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  8. Lloyd J. Averill (1974). The Problem of Being Human. Valley Forge [Pa.]Judson Press.score: 234.0
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  9. Timothy Clack (2009). Ancestral Roots: Modern Living and Human Evolution. Macmillan.score: 225.0
    Human evolution explains how we have found ourselves in the wrong place at the wrong time. Issues of modern living; depression, obesity, and environmental destruction, can be understood in relation to our evolutionary past. This book shows how an awareness of this past and its relation to the present can help limit their impact on the future.
     
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  10. Peter Langford (1986). Modern Philosophies of Human Nature: Their Emergence From Christian Thought. Distributors for the U.S. And Canada, Kluwer Academic.score: 216.0
    Chapter 1 : Introduction General Argument My aim is to survey some of the most influential philosophical writers on human nature from the time that ...
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  11. Erica Fudge, Ruth Gilbert & Susan Wiseman (eds.) (1999). At the Borders of the Human: Beasts, Bodies, and Natural Philosophy in the Early Modern Period. Palgrave.score: 216.0
    What is, what was the human? This book argues that the making of the human as it is now understood implies a renogotiation of the relationship between the self and the world. The development of Renaissance technologies of difference such as mapping, colonialism and anatomy paradoxically also illuminated the similarities between human and non-human. This collection considers the borders between humans and their imagined others: animals, women, native subjects, machines. It examines border creatures (hermaphrodites, wildmen, and (...)
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  12. Carolyn Merchant (2003). Reinventing Eden: The Fate of Nature in Western Culture. Routledge.score: 210.0
    Visionary quests to return to the Garden of Eden have shaped Western culture from Columbus' voyages to today's tropical island retreats. Few narratives are so powerful - and, as Carolyn Merchant shows, so misguided and destructive - as the dream of recapturing a lost paradise. A sweeping account of these quixotic endeavors by one of America's leading environmentalists, Reinventing Eden traces the idea of rebuilding the primeval garden from its origins to its latest incarnations in shopping malls, theme parks and (...)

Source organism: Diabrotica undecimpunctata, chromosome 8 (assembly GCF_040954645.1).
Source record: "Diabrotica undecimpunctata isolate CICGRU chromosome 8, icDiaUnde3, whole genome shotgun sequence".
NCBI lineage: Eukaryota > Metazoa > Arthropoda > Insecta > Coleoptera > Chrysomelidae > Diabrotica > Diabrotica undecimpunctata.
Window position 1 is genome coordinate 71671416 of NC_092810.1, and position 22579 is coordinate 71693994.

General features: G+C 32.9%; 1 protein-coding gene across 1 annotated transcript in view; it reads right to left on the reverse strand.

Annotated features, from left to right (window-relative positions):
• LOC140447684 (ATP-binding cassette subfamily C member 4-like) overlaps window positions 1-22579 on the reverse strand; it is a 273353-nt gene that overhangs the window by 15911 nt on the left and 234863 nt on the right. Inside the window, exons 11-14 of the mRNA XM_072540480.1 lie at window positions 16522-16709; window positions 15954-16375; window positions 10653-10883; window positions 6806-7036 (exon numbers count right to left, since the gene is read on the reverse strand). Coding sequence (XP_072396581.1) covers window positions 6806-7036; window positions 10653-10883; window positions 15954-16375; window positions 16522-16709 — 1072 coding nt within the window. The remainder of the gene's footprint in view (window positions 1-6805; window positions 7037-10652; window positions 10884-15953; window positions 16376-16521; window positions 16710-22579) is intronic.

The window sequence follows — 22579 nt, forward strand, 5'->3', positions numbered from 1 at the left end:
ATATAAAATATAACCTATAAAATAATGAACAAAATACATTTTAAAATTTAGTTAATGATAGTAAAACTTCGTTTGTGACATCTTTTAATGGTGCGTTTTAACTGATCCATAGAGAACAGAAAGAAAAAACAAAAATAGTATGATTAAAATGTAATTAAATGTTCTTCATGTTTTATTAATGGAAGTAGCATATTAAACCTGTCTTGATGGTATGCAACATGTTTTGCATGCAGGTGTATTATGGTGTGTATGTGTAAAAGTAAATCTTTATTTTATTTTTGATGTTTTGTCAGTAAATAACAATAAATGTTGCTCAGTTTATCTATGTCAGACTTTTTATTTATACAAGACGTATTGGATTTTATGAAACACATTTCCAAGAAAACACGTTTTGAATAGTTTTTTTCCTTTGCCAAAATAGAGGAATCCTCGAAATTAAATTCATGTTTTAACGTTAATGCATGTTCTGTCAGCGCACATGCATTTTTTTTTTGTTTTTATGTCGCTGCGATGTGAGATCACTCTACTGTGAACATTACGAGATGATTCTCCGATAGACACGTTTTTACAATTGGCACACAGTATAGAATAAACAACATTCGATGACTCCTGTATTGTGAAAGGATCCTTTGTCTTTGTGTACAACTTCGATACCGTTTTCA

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  13. Leon Pompa (1990). Human Nature and Historical Knowledge: Hume, Hegel, and Vico. Cambridge University Press.score: 210.0
    This book presents a study of the nature and conditions of historical knowledge, conducted through a study of the relevant theories of Hume, Hegel and Vico. It is usually thought that in order to establish historical facts, we have to have a theory of human nature to support our arguments. Hume, Hegel and Vico all subscribed to this view, and are therefore discussed in detail. Professor Pompa goes on to argue that there is in fact no way of discovering (...)
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  14. Pietro Gori (2009). “Sounding Out Idols”: Knowledge, History and Metaphysics in Human, All Too Human and Twilight of the Idols. In Volker Gerhard & Renate Reschke (eds.), Nietzscheforschung, vol. 16.score: 207.0
    Twilight of the Idols has a main role in Nietzsche’s work, since it represents the opening writing of his project of Transvaluation of all values. The task of this essay is sounding out idols, i.e. to disclose their lack of content, their being hollow. The theme of eternal idols is in this work strictly related to the idea of a ‘true’ world and, consequently, a study on this latter notion can contribute to a better comprehension of what does that emptiness (...)
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  15. Erica Fudge (1999/2002). Perceiving Animals: Humans and Beasts in Early Modern English Culture. University of Illinois Press.score: 207.0